Westport, CT, USA, August 4, 2020 — A United States flag flown aboard the Apollo XIII space mission in 1970 with a NASA certificate signed by all three astronaut crew members, a manuscript document for the sale of G. Westinghouse & Company from George Westinghouse, Sr. to his son in 1871, and an albumen photograph of Abraham Lincoln taken in 1864 and signed by Lincoln, are all part of University Archives’ next online auction on Wednesday, August 19th, at 10:30 am Eastern time.
The auction is being billed as the largest and most diverse in the company’s history. The full catalog, showing a whopping 351 lots, is up and online for bidding and viewing now, at the newly revamped University Archives website (www.UniversityArchives.com), as well as the platforms LiveAuctioneers.com, Invaluable.com and Auctionzip.com. Phone and absentee bids will also be accepted.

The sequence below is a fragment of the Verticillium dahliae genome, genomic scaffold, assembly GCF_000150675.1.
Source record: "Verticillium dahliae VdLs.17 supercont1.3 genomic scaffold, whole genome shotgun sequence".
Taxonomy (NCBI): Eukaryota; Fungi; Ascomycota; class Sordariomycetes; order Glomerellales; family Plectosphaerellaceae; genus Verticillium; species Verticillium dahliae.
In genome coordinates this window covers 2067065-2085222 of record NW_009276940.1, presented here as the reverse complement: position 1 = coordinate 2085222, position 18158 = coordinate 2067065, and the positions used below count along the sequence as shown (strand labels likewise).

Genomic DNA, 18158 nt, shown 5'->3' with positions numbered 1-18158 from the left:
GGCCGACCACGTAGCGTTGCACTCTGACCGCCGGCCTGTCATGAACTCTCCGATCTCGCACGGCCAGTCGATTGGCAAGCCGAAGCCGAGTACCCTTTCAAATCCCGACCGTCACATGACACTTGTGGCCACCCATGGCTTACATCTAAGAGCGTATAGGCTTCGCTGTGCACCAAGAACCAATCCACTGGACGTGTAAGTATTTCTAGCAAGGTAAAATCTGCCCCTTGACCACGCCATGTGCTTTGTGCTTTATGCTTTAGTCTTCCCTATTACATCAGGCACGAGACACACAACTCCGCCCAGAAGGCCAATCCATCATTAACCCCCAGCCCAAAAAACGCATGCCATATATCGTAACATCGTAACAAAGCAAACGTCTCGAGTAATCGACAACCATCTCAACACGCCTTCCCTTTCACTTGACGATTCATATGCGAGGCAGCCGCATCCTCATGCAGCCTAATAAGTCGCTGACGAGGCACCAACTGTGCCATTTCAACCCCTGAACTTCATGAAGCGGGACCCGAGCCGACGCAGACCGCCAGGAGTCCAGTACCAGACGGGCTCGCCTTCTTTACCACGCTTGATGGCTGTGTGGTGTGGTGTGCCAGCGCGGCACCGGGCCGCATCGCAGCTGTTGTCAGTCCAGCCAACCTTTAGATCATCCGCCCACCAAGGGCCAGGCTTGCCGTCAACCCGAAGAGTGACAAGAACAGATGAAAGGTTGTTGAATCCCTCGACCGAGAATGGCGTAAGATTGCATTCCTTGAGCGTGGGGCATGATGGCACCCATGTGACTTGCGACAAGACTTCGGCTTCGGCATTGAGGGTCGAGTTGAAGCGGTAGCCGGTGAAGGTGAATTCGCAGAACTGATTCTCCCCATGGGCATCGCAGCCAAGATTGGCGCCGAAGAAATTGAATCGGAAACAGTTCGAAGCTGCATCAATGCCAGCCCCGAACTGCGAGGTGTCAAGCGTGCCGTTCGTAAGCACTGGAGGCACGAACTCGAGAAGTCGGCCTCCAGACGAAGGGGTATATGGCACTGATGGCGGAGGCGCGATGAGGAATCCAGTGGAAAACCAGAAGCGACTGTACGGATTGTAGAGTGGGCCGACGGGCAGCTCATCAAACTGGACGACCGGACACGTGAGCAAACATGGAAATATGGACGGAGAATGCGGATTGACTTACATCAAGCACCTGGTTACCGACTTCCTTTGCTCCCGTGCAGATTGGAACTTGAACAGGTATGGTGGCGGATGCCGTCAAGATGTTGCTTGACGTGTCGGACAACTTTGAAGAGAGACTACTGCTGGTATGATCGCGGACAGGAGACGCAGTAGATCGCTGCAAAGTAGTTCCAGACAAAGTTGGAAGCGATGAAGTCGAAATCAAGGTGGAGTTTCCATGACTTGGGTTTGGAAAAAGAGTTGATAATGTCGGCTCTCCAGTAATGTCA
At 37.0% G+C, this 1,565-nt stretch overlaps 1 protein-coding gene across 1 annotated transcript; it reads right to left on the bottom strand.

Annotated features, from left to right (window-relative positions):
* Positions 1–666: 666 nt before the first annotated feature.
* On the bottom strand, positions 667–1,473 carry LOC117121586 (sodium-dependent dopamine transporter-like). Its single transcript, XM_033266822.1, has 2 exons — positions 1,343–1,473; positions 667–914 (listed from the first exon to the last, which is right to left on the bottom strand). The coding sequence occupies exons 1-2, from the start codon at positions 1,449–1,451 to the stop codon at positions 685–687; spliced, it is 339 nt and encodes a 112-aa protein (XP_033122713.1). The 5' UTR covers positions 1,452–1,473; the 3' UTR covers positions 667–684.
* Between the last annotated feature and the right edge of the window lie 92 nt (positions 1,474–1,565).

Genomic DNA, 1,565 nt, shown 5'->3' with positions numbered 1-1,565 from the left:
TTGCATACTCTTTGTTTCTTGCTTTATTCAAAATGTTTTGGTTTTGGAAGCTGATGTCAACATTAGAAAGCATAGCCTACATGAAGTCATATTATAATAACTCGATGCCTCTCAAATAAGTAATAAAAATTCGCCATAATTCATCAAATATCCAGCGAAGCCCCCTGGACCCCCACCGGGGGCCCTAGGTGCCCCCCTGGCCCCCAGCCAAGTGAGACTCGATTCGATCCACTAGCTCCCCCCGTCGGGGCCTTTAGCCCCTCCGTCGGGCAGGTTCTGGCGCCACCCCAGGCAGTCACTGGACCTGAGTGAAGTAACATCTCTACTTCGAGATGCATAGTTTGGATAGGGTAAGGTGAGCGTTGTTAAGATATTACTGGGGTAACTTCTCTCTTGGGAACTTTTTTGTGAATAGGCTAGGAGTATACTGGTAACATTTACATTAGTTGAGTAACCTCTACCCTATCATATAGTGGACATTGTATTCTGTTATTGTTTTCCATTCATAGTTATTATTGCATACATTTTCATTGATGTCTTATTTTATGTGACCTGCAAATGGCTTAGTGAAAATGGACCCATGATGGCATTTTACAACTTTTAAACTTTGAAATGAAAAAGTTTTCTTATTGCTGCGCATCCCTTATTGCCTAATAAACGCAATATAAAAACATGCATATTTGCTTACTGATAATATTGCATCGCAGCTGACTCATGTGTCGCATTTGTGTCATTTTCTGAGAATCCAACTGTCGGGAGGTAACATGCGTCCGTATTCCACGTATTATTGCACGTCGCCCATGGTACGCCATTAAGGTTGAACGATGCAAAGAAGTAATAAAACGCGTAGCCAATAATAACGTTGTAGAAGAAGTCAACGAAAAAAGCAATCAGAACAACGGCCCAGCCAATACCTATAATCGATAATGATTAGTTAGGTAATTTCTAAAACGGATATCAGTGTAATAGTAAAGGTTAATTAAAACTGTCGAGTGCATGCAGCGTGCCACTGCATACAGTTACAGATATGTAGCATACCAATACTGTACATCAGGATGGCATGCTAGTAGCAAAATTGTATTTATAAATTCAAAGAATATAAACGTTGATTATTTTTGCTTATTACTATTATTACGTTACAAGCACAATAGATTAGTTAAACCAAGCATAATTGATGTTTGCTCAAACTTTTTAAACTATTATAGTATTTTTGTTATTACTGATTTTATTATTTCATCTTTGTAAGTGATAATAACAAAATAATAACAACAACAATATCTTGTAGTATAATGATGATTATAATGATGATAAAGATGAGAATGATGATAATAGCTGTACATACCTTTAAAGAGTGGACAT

“This sale is packed with rare, significant and highly collectible items from multiple specialty categories,” said John Reznikoff, president and owner of University Archives. “These include Civil War, aviation and space, the U.S. Supreme Court, Civil Rights, political pinback buttons, presidential and literary, plus more items from the Forbes collection and Jack Kerouac estate.”
Aviation and space collectors will be over the moon with a marquee selection of 25 lots, led by the American flag flown aboard the Apollo XIII mission affixed to a NASA certificate signed by Jim Lovell, Jack Swigert and Fred Haise, from the estate of Jack Swigert. The flag is 5 ½ inches by 4 inches; the certificate is 10 inches by 11 ¾ inches. The lot should sell for $18,000-$20,000.